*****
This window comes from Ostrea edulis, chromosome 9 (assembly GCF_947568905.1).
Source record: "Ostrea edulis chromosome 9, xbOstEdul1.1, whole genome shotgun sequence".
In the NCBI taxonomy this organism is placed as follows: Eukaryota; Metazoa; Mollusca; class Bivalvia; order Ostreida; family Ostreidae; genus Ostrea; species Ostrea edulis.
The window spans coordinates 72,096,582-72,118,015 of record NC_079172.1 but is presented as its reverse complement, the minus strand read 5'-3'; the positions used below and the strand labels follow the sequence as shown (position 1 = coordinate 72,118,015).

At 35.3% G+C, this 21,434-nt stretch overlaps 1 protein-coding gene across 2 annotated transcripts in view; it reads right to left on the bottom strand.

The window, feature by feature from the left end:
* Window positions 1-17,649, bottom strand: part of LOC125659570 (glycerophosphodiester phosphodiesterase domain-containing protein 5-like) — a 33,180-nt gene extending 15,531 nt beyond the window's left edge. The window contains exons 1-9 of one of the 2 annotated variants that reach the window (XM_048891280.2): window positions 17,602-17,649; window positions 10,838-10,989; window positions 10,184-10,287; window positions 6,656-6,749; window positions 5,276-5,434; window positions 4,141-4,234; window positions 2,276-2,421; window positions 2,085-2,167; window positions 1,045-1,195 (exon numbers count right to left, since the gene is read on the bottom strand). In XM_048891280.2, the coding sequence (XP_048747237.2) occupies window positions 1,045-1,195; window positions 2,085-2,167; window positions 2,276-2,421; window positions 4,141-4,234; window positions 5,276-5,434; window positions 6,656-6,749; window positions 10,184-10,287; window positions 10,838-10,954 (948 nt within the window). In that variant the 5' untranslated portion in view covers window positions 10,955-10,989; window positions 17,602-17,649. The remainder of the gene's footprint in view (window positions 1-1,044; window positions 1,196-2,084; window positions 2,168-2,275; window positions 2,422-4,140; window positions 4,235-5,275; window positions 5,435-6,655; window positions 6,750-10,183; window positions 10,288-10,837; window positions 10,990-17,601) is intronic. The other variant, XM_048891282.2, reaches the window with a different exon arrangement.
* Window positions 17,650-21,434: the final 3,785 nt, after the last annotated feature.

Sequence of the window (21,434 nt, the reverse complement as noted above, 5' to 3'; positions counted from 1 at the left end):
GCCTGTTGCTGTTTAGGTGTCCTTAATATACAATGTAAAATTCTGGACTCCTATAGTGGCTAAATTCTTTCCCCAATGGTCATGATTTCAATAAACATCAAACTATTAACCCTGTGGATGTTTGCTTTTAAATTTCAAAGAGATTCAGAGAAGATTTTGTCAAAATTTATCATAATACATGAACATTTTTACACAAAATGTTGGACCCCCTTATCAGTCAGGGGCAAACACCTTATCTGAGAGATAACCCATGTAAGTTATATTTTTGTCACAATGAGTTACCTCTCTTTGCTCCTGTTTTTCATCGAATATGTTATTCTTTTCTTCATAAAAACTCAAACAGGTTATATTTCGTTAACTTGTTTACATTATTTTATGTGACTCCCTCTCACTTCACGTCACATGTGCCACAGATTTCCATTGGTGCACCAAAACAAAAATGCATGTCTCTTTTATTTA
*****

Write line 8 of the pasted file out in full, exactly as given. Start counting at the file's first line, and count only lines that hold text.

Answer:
* Window positions 17,650-21,434: the final 3,785 nt, after the last annotated feature.